When parents decide to separate, a divorce can have as much of an effect on their children as it does upon them. To help maintain a stable environment for the children, parents must put a few processes in place.
Child support is one of the main processes. If you are considering or going through a divorce, there are a few key characteristics of child support that you should be aware of.
Duration of payments
In most cases, the noncustodial parent makes child support payments until the children become legal adults. Parent may choose to continue providing support beyond this point; however, it is not usually court-mandated unless there are extenuating circumstances, such as the child having special needs. There is also a very slight chance that the parent may not have to pay child support, such as if the court takes away the parent's rights or emancipates the children.
The purpose of child support is to ensure that the children continue to receive the financial coverage they need even after a divorce. To ensure this, the courts utilize guidelines for calculating child support payment amounts. This process includes examining the income of both parents and using the numbers in the calculation.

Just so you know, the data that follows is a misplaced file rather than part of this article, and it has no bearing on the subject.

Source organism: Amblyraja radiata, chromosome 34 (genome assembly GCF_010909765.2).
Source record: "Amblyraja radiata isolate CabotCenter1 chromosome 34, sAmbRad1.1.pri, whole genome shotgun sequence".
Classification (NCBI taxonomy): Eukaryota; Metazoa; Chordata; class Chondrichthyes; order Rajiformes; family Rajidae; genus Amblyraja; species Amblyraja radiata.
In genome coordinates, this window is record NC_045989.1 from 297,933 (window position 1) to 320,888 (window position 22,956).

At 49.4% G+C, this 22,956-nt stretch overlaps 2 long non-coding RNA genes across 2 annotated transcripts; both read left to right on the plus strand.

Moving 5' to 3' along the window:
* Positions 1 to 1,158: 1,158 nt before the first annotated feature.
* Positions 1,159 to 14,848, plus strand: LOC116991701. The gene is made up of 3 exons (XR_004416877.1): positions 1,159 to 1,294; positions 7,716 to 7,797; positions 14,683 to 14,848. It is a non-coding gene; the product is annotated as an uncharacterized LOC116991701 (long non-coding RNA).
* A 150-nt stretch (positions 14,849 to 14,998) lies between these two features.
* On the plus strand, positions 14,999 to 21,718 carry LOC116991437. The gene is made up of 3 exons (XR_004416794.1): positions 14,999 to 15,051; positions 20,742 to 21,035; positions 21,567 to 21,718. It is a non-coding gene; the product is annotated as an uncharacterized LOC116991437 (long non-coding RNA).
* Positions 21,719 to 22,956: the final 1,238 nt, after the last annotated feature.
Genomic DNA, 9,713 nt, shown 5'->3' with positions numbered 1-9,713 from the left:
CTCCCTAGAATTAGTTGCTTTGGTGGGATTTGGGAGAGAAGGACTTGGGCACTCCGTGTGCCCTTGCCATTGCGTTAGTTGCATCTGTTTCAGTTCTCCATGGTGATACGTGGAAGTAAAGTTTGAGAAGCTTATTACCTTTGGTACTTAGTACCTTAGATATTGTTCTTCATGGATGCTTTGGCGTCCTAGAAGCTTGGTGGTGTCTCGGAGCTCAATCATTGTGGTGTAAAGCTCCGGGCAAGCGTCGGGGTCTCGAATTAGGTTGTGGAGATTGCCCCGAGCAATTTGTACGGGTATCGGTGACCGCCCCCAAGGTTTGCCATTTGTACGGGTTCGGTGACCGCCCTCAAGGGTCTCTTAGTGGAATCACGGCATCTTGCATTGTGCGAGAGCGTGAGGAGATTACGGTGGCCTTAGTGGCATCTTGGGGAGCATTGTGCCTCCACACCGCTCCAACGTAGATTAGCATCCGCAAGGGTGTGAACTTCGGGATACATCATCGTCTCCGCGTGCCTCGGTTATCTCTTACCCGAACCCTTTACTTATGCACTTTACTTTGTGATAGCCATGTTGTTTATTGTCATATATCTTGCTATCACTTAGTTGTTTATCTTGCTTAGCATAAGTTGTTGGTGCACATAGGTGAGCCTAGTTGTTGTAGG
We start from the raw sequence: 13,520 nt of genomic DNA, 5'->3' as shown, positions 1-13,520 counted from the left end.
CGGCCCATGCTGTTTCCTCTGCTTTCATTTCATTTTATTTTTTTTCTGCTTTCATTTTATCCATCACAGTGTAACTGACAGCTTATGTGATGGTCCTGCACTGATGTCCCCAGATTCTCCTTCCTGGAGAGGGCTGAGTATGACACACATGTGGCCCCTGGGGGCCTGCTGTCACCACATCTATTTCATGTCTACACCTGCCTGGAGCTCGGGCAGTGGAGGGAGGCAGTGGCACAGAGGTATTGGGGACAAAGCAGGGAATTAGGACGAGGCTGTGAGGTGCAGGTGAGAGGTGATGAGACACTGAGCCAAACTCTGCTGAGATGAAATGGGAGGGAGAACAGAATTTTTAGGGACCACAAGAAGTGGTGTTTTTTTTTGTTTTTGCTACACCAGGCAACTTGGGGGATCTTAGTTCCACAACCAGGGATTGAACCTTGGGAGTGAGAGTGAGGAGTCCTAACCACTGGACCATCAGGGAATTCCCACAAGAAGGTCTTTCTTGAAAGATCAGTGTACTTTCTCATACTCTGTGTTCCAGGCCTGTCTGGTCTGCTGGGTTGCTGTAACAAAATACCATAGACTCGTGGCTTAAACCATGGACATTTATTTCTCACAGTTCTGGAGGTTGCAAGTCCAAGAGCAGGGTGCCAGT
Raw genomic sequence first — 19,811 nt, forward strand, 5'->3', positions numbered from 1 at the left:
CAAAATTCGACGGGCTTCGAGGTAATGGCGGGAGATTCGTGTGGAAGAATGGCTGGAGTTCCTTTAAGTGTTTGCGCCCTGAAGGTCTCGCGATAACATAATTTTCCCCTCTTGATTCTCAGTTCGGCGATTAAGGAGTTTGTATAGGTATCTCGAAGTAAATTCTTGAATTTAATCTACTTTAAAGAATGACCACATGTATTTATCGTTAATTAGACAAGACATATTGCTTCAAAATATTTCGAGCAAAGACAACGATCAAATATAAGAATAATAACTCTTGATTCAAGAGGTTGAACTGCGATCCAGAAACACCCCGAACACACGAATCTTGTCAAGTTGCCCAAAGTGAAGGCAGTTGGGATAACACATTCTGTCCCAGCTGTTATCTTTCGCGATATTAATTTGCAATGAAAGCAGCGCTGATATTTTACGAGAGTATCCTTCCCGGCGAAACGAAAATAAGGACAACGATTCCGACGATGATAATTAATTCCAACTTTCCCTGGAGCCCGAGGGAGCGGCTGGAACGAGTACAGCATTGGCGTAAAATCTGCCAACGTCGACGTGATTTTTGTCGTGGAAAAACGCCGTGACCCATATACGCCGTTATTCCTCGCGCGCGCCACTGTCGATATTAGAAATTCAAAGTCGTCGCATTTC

Depending upon the circumstances, a judge may rule to either increase or decrease a child support payment amount. Before the judge makes such decisions, both parties receive a chance to present their side of the story. The court also utilizes any changes in income of either party in the decision. If the court approves a modification, it goes into effect at the beginning of the month following the judgment.
Understanding these aspects may not make the process easier, but it can help you to prepare for it. If and when at all possible, it can be helpful for parents to work together in making decisions throughout the divorce process, especially when it comes to the children.